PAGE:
Those over age 34 tend to use social media for traditional tasks such as finding product reviews and reading news. Younger technical professionals are more active on social media; they post, share and participate more than older workers. Younger technical professionals are also more likely to use social media to look for new job opportunities.

Social media lags behind other digital resources in usefulness
When it comes to researching a work-related purpose, technical professionals prefer established digital channels to social media. General search engines, online catalogs and supplier websites are the top three resources used to research a work-related purchase. No social media platform cracked the top ten.

The fact that these resources are more valuable than social media to technical professionals is the main reason (reported by 62 percent) why social media is not used more for work-related purposes. Technical professionals state there is “too much noise and not enough substance” in social media (52%). Users also report they can’t find valuable content, which likely contributes to the “too much noise, not enough substance.” The takeaway for suppliers is that you will likely achieve greater success with social media if you can deliver useful information to your audience of technical professionals.

An opportunity for industrial marketers
The survey asked technical professionals about how the companies they work for participate in social media. It’s interesting to compare how technical professionals think their company is using social media with actual participation. For example, just 24 percent of technical professionals say their company uses LinkedIn. According to the “2013 Trends in Industrial Marketing” research report, 72 percent of industrial companies participate on LinkedIn.

Also, 78 percent of technical professionals have never posted news or information about their own companies to their social networks. There seems to be an opportunity for industrial marketers to educate their own technical professionals on how their company uses social media. In addition, recruiting your own internal team to help spread the word on social media can be a viable strategy.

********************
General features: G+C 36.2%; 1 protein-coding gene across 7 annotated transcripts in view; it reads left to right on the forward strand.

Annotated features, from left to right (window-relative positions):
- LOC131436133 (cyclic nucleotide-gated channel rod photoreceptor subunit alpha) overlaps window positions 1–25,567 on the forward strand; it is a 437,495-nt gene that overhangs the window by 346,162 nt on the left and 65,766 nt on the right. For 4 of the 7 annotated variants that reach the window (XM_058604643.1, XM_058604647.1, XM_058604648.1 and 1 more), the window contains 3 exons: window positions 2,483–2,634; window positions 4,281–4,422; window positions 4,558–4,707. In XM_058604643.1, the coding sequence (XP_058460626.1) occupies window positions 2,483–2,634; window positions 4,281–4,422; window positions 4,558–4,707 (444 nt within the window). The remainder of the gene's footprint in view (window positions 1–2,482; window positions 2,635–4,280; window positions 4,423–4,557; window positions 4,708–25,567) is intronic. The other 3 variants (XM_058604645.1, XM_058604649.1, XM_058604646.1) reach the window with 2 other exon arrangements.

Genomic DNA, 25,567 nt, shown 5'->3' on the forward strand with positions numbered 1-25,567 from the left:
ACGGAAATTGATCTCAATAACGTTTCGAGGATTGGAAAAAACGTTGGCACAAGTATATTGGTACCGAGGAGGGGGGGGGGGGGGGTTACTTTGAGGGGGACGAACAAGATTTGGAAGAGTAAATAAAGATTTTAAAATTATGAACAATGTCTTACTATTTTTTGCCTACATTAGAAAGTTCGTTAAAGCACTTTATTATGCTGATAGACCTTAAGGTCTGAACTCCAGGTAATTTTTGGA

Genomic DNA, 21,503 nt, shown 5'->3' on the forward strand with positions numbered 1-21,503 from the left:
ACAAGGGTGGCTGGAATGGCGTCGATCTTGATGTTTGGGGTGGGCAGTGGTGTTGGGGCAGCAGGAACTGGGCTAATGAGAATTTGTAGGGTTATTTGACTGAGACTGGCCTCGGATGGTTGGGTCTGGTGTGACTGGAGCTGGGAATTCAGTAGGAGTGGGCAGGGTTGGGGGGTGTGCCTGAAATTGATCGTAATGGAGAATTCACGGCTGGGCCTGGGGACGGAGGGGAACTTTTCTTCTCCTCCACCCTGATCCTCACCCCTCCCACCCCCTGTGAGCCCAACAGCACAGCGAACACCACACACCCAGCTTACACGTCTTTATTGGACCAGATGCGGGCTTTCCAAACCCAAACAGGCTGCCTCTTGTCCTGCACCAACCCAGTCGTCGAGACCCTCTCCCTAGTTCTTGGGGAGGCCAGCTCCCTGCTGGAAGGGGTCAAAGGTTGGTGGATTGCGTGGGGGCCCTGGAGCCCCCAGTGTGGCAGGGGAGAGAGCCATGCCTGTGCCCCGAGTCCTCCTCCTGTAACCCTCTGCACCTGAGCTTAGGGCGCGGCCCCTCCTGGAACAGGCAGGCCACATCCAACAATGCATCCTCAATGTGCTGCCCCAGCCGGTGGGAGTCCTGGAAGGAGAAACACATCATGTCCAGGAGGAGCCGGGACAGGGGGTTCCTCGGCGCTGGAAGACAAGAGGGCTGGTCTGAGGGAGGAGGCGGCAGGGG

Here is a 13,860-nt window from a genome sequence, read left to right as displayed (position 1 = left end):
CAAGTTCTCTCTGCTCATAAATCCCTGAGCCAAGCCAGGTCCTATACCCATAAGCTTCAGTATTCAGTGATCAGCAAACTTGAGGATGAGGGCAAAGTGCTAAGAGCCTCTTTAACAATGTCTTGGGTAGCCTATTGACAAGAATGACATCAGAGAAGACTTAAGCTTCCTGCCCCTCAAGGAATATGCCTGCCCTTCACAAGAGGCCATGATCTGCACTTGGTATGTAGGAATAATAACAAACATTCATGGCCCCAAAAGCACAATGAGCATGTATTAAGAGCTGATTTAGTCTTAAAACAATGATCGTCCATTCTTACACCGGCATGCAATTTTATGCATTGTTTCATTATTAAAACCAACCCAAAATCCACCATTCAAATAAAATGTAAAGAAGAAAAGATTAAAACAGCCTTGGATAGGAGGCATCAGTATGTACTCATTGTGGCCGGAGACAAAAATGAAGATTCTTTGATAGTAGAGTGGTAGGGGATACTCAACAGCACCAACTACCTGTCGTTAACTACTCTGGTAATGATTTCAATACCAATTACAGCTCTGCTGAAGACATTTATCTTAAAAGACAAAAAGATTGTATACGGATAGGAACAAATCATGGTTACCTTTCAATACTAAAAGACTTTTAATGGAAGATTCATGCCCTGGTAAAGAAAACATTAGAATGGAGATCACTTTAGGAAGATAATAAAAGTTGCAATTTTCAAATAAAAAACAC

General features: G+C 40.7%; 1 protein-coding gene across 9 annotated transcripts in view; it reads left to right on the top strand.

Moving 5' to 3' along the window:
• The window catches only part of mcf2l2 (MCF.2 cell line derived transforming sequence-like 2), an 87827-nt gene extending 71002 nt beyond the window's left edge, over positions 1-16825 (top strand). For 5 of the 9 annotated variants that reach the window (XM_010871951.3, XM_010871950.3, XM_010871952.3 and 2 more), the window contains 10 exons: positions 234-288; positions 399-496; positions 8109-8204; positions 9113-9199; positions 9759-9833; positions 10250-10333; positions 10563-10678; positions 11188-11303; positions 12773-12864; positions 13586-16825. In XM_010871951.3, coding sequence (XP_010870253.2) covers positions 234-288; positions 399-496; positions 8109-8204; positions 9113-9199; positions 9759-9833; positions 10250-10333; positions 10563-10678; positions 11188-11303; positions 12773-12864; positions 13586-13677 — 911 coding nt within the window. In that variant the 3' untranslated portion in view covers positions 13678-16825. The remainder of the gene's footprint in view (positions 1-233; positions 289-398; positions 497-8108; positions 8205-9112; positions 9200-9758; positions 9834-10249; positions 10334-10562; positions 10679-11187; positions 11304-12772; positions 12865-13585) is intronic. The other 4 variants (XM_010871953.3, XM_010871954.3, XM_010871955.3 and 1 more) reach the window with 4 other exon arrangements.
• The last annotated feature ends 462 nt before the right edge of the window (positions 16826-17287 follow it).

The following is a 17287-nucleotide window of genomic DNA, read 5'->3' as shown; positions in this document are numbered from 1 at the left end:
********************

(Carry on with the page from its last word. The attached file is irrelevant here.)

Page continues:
Get your copy of the report
Download your complimentary copy of the research report, “Social Media Use in the Industrial Sector.” Survey results are presented in chart and graph form, along with analysis and recommendations on how to best use social media to achieve your marketing goals. Don’t miss out on this valuable resource for industrial marketers.

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How do you use social media as part of your marketing mix? What tips or strategies would you pass along to your peers in industrial marketing? Share your thoughts in the comments section below.

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How to Use Social Media with a Purpose

Social media use among technical professionals is holding steady, and social media should have a place in your marketing strategy. Recent research shows that the majority of industrial companies now use social media, yet many still do not have a clear purpose, goals, or means of defining or measuring success. Wherever your organization is on the social media scale—ignoring, listening, or regularly contributing—you’re at the right place to step back for a moment to assess your strategy and to plan a logical, effective path forward.

Set realistic goals and objectives

Social media is oriented towards interaction, dialog, education and networking, and therefore may not be a direct driver of sales. But before you shut down your social media efforts, you should realize that technical professionals regularly participate in social media and in particular find it useful at the early stages of their buying cycle.

Recent research shows that the top three uses of social media among technical professionals are to keep up with the latest company news/products/technologies, to find product reviews, and to find new suppliers. These are all activities related to the early buy cycle when customers are engaged in gathering information and surveying the supplier landscape.
So if you are investing in social media in order to generate fast leads and sales, you may be disappointed. However, if your social media goals are to build thought leadership, foster a community, and generate brand awareness that will lead to engagement opportunities, then you may experience a high level of success.